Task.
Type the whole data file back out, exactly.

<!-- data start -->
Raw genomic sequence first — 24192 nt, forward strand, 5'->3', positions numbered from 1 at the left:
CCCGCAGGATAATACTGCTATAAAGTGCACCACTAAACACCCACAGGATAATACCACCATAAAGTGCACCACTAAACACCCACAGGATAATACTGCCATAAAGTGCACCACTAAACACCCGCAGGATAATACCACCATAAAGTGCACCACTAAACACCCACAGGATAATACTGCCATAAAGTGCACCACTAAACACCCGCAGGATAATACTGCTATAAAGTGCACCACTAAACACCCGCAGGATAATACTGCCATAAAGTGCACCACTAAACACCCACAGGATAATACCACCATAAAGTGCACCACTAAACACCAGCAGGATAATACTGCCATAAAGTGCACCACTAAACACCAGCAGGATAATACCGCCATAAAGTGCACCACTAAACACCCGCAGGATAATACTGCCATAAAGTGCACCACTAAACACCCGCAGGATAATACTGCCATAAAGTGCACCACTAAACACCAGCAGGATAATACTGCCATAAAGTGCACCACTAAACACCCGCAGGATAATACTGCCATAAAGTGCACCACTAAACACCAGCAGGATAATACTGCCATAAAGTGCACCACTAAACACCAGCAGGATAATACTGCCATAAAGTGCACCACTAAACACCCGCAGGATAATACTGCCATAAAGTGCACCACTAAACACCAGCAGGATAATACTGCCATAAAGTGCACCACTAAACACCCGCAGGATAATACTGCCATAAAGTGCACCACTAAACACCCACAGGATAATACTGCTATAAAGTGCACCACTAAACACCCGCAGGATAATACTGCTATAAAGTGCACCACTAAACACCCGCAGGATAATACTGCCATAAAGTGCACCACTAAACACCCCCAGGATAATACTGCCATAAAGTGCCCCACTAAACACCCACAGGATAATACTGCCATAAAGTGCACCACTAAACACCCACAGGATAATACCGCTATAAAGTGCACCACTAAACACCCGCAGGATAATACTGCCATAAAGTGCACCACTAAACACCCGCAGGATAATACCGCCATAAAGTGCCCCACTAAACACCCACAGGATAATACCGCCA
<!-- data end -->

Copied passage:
Raw genomic sequence first — 24192 nt, forward strand, 5'->3', positions numbered from 1 at the left:
CCCGCAGGATAATACTGCTATAAAGTGCACCACTAAACACCCACAGGATAATACCACCATAAAGTGCACCACTAAACACCCACAGGATAATACTGCCATAAAGTGCACCACTAAACACCCGCAGGATAATACCACCATAAAGTGCACCACTAAACACCCACAGGATAATACTGCCATAAAGTGCACCACTAAACACCCGCAGGATAATACTGCTATAAAGTGCACCACTAAACACCCGCAGGATAATACTGCCATAAAGTGCACCACTAAACACCCACAGGATAATACCACCATAAAGTGCACCACTAAACACCAGCAGGATAATACTGCCATAAAGTGCACCACTAAACACCAGCAGGATAATACCGCCATAAAGTGCACCACTAAACACCCGCAGGATAATACTGCCATAAAGTGCACCACTAAACACCCGCAGGATAATACTGCCATAAAGTGCACCACTAAACACCAGCAGGATAATACTGCCATAAAGTGCACCACTAAACACCCGCAGGATAATACTGCCATAAAGTGCACCACTAAACACCAGCAGGATAATACTGCCATAAAGTGCACCACTAAACACCAGCAGGATAATACTGCCATAAAGTGCACCACTAAACACCCGCAGGATAATACTGCCATAAAGTGCACCACTAAACACCAGCAGGATAATACTGCCATAAAGTGCACCACTAAACACCCGCAGGATAATACTGCCATAAAGTGCACCACTAAACACCCACAGGATAATACTGCTATAAAGTGCACCACTAAACACCCGCAGGATAATACTGCTATAAAGTGCACCACTAAACACCCGCAGGATAATACTGCCATAAAGTGCACCACTAAACACCCCCAGGATAATACTGCCATAAAGTGCCCCACTAAACACCCACAGGATAATACTGCCATAAAGTGCACCACTAAACACCCACAGGATAATACCGCTATAAAGTGCACCACTAAACACCCGCAGGATAATACTGCCATAAAGTGCACCACTAAACACCCGCAGGATAATACCGCCATAAAGTGCCCCACTAAACACCCACAGGATAATACCGCCA